Take, for example, a story White relates in In Person. She talks at length about food and diet and admits that she is far from adventurous when it comes to matters of the palate. She tells of how she would order the exact same thing for lunch every day, and it drove Arthur absolutely up the wall. This is obviously an innocuous little anecdote, but to me it speaks volumes: how the smallest difference between two people can elicit such differing reactions.
To her credit, Arthur seemed well aware of this aspect of her personality. As she said in one interview, she felt like one giant, exposed nerve. She felt everything. This was indispensible for an actress of her caliber, but it could also make personal relationships difficult. McClanahan tells of once when someone on set made an off-hand remark that Arthur took very personally, and burst into tears. McClanahan said, “That was not seen very often, but those emotions were right under the surface.”
(Also, to White’s credit, she has claimed that the feeling was not mutual and that she loved Bea, and even attended Arthur’s one-woman show three times.) (God, I want to hug Betty White right now.)
Lest we think of Arthur as completely cold and impersonal, when it came to important and/or traumatic events in the lives of those around her, she showed a much different side. McClanahan tells in her book of how she returned to Los Angeles after her mother’s funeral and felt completely alone and hollowed out by her loss. It was Thanksgiving Day, a day of celebration and family, which could only have made McClanahan’s sadness that much more acute. So, as she says, “I picked up the phone and called the strongest person I could think of.” Bea Arthur ordered her: “You’re coming out to my house. Right now.” The intensely private Arthur was having dinner with her own family and friends, but in McClanahan’s time of dire need, she brought her over, fixed her a plate, and tucked her into bed. After Arthur’s death, this was the story McClanahan repeated most fondly of her co-star, and how her strength and kindness in that terrible time returned to McClanahan her own strength to continue with her life.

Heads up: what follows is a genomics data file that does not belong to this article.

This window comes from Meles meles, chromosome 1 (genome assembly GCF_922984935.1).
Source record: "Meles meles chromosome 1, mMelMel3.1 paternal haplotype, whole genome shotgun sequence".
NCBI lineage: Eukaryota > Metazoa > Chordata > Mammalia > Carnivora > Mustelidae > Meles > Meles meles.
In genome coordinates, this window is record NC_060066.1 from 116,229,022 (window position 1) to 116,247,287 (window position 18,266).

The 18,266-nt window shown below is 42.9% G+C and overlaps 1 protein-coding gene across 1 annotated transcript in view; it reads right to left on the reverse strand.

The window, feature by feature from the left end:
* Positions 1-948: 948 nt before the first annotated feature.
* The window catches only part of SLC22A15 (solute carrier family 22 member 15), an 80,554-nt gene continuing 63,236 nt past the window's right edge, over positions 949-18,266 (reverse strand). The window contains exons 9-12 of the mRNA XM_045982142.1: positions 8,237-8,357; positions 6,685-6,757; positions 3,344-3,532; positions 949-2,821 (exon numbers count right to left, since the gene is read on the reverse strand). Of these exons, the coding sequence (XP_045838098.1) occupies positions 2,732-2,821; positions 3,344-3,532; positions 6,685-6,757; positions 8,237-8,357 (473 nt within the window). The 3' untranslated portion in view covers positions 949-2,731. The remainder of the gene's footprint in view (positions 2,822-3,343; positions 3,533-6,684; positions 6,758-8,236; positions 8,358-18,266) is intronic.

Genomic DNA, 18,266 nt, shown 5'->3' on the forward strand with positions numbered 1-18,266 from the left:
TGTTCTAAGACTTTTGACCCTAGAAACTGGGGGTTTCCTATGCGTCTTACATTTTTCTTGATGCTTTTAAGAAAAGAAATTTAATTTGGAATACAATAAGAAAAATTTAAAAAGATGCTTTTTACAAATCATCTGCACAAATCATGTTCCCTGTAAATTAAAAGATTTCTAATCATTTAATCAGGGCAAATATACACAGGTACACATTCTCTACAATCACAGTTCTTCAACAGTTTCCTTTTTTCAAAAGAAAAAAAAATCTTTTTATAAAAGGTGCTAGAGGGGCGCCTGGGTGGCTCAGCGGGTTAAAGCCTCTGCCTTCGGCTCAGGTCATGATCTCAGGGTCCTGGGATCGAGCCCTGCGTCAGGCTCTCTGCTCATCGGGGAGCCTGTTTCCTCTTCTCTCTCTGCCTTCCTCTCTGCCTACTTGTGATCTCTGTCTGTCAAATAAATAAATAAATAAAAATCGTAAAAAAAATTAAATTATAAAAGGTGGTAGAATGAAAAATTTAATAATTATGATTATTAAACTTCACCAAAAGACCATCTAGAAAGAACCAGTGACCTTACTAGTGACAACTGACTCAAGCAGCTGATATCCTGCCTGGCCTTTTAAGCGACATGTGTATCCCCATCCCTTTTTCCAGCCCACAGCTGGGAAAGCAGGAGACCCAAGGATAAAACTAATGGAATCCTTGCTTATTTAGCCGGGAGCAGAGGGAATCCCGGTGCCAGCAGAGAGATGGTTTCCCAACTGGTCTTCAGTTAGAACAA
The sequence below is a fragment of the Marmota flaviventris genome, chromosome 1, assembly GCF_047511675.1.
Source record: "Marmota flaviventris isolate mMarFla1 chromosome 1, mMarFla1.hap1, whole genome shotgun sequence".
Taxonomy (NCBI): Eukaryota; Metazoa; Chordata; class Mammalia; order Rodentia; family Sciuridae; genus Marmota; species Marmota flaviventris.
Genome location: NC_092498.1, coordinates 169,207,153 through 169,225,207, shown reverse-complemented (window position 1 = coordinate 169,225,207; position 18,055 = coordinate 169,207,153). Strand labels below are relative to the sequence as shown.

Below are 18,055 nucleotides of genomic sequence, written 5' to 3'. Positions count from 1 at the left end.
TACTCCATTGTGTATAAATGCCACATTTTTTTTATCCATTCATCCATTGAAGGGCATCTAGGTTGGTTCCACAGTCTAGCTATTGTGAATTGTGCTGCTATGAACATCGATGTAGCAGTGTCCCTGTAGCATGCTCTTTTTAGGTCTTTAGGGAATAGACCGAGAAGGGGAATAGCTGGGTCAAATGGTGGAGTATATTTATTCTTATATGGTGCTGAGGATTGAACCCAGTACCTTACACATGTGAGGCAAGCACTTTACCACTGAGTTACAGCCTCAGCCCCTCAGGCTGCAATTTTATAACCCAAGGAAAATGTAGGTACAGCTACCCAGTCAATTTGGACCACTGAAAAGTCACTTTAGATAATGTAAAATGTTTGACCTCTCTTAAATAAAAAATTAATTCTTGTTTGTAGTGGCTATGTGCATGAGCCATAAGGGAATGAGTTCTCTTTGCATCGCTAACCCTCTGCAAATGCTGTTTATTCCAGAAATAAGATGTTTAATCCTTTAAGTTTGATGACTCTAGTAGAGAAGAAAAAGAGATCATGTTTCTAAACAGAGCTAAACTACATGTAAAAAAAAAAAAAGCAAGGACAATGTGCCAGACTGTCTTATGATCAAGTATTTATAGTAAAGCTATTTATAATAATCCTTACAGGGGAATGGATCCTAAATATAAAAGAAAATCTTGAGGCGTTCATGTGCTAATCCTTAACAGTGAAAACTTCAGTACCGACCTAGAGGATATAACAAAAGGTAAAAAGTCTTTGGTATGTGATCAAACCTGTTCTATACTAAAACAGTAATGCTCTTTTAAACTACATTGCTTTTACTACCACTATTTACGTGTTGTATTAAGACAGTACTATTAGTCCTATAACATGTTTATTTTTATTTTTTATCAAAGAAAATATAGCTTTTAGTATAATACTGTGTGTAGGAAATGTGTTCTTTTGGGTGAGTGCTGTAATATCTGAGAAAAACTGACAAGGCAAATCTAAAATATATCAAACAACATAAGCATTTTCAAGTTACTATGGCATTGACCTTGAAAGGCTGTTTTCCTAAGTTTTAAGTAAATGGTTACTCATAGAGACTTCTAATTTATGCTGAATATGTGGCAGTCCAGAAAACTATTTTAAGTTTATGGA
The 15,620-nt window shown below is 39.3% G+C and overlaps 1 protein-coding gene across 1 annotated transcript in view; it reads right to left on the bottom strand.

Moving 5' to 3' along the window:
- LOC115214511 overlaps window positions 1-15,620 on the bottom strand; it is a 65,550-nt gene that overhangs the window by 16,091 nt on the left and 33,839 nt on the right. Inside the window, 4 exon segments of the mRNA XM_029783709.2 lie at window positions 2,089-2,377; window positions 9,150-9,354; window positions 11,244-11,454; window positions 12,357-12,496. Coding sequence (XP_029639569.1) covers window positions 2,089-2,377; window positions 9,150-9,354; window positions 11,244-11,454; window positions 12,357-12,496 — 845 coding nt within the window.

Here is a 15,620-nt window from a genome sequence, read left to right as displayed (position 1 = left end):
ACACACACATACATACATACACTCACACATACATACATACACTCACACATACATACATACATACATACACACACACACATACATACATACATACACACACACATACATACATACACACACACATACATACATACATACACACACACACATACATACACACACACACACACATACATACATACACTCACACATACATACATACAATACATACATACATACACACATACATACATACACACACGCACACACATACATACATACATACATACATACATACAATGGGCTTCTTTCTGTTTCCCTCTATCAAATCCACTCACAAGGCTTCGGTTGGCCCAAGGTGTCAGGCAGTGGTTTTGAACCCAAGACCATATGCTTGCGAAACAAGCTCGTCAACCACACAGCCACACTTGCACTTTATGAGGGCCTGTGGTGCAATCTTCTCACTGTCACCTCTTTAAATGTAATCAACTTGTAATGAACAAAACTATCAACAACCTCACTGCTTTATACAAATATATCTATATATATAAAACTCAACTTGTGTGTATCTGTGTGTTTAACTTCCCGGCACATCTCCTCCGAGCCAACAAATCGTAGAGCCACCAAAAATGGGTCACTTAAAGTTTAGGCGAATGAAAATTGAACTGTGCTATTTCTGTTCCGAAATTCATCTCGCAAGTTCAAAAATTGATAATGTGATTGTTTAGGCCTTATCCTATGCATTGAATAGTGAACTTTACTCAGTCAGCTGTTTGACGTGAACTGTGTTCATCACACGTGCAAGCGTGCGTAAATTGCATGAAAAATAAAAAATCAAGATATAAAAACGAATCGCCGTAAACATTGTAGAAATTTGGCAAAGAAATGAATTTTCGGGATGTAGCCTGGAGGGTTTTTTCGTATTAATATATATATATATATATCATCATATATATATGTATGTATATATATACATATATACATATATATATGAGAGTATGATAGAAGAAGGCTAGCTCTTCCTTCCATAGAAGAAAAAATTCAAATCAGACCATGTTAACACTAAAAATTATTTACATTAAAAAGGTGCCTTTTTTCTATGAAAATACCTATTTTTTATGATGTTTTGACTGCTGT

In an Entertainment Weekly interview, when asked of how Arthur thought of herself and her place in the culture, McClanahan said, “I tell you what meant something to Bea: Acting, performing, playing comedy and doing it well.” The work is what was important to Bea Arthur, not the accolades that followed. At the end of one interview, when she is asked what she wants to be remembered as, Arthur pauses for a moment to think and says, “An artist.” She pauses again, and then adds, “An important artist.”
We may never get to know Bea Arthur, the woman, any better; she never seemed to shy away from interviews, but even at her most relaxed in that environment, one gets the distinct feeling she is holding back. But Bea Arthur, the artist, left behind a body of work of such quality and love that few people will ever achieve. In that way, Arthur assured that that is how she will be remembered; in that way, she never held back.
So. Were the women of The Golden Girls anything like the characters they portrayed? Boy, you’d better believe it. It only makes sense that good actors pour themselves into their roles, especially roles that they played for seven years or more. But, as hard as it may be to believe, these women in their individual and personal lives were likely even funnier and even more full of joie de vivre than their characters. Though biographical information on all four of them may be less than complete, the record will show that Betty White, Estelle Getty, Rue McClanahan, and Bea Arthur were exceptional people, extraordinary ladies, and the world of comedy (and, dare I say it, the world at large) is that much richer for them.